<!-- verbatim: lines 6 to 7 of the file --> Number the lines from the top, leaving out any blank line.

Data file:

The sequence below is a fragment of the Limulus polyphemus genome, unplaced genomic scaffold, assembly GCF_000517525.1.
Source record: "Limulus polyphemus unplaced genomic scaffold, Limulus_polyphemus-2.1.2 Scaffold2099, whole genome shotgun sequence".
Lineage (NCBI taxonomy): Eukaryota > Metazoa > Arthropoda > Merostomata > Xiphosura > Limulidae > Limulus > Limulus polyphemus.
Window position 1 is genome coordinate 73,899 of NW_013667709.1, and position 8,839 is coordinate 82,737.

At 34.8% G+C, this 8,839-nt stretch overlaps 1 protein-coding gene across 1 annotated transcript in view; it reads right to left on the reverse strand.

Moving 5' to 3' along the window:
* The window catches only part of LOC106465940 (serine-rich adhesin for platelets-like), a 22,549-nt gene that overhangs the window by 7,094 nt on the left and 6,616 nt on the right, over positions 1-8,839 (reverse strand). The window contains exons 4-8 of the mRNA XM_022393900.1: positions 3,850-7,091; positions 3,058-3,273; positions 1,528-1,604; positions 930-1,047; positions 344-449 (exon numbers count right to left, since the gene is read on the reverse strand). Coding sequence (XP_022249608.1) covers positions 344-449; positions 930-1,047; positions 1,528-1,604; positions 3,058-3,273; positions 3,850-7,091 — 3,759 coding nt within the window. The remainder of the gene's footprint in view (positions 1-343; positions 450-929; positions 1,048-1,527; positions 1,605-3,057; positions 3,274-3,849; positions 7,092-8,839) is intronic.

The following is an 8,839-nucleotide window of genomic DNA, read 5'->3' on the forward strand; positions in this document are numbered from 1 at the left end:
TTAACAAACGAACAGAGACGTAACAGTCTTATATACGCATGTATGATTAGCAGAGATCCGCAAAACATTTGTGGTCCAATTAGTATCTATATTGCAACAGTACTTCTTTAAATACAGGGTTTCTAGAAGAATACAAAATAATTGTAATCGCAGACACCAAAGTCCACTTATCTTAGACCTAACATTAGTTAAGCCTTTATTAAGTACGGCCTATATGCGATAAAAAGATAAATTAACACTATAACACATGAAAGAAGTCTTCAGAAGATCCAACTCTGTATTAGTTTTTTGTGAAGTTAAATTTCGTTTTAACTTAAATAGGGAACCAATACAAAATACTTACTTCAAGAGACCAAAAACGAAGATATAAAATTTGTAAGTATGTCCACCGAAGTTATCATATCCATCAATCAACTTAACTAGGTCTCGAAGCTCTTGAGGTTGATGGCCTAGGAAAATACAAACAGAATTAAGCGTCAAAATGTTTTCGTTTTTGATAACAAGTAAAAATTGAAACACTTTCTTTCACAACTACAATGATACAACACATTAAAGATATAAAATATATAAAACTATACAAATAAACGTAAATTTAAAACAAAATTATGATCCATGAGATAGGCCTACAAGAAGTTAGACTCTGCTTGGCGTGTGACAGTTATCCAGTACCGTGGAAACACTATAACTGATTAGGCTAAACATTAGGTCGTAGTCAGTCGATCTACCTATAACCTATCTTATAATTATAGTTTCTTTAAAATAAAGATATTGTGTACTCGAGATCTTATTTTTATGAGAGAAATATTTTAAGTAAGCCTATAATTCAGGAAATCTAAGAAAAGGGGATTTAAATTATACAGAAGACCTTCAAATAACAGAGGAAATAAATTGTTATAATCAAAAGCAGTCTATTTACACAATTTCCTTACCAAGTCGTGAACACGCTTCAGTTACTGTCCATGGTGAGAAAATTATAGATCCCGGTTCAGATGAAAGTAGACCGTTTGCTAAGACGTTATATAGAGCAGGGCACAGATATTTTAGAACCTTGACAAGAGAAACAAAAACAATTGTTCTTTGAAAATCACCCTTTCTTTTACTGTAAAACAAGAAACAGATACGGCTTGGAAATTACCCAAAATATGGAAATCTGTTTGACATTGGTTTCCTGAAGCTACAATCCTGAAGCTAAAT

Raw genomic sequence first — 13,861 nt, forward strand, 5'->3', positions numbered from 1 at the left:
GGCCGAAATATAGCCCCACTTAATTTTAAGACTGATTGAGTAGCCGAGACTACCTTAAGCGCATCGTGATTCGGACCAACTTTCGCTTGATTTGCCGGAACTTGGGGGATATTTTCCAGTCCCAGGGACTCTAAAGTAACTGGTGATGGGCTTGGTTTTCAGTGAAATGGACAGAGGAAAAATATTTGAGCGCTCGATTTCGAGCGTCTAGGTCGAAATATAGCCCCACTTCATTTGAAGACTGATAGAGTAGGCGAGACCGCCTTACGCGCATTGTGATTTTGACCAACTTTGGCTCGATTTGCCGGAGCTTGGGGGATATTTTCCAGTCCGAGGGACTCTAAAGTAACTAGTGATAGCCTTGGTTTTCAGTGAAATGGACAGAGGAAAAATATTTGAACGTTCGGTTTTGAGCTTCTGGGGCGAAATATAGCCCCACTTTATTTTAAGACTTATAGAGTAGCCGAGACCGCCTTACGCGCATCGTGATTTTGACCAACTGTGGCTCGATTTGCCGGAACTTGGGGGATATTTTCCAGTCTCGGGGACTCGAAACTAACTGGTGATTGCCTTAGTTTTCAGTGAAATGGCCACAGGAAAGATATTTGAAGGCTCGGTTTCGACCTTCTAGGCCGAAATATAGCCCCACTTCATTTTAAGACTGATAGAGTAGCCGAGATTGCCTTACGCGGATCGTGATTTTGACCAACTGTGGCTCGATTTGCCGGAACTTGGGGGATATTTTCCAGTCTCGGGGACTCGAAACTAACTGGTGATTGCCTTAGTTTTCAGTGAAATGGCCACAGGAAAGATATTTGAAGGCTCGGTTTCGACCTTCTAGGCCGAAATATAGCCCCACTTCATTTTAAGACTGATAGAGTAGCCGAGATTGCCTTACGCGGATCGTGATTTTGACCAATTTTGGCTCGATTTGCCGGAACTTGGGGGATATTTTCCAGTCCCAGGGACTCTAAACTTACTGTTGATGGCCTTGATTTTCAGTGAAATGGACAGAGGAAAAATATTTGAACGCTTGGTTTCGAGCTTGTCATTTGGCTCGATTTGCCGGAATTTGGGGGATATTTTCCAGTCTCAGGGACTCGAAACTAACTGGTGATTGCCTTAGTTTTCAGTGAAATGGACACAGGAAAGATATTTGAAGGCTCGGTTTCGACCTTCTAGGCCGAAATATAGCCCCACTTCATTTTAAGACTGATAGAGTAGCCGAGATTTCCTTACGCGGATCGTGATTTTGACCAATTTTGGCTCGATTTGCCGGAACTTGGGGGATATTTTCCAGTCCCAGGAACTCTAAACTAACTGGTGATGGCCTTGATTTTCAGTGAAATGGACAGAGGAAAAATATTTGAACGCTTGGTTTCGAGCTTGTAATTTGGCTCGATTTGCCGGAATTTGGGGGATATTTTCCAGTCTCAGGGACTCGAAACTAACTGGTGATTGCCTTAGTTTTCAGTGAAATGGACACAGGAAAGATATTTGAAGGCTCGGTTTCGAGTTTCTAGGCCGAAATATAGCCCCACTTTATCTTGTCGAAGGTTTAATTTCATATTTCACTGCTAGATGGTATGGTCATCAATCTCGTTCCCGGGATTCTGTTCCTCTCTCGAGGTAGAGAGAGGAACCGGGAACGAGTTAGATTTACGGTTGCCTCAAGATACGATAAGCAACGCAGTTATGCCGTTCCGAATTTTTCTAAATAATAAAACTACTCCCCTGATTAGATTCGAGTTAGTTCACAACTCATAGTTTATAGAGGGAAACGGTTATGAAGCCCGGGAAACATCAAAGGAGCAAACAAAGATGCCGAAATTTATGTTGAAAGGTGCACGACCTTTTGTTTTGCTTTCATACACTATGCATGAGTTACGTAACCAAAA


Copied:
Moving 5' to 3' along the window:
* The window catches only part of LOC106465940 (serine-rich adhesin for platelets-like), a 22,549-nt gene that overhangs the window by 7,094 nt on the left and 6,616 nt on the right, over positions 1-8,839 (reverse strand). The window contains exons 4-8 of the mRNA XM_022393900.1: positions 3,850-7,091; positions 3,058-3,273; positions 1,528-1,604; positions 930-1,047; positions 344-449 (exon numbers count right to left, since the gene is read on the reverse strand). Coding sequence (XP_022249608.1) covers positions 344-449; positions 930-1,047; positions 1,528-1,604; positions 3,058-3,273; positions 3,850-7,091 — 3,759 coding nt within the window. The remainder of the gene's footprint in view (positions 1-343; positions 450-929; positions 1,048-1,527; positions 1,605-3,057; positions 3,274-3,849; positions 7,092-8,839) is intronic.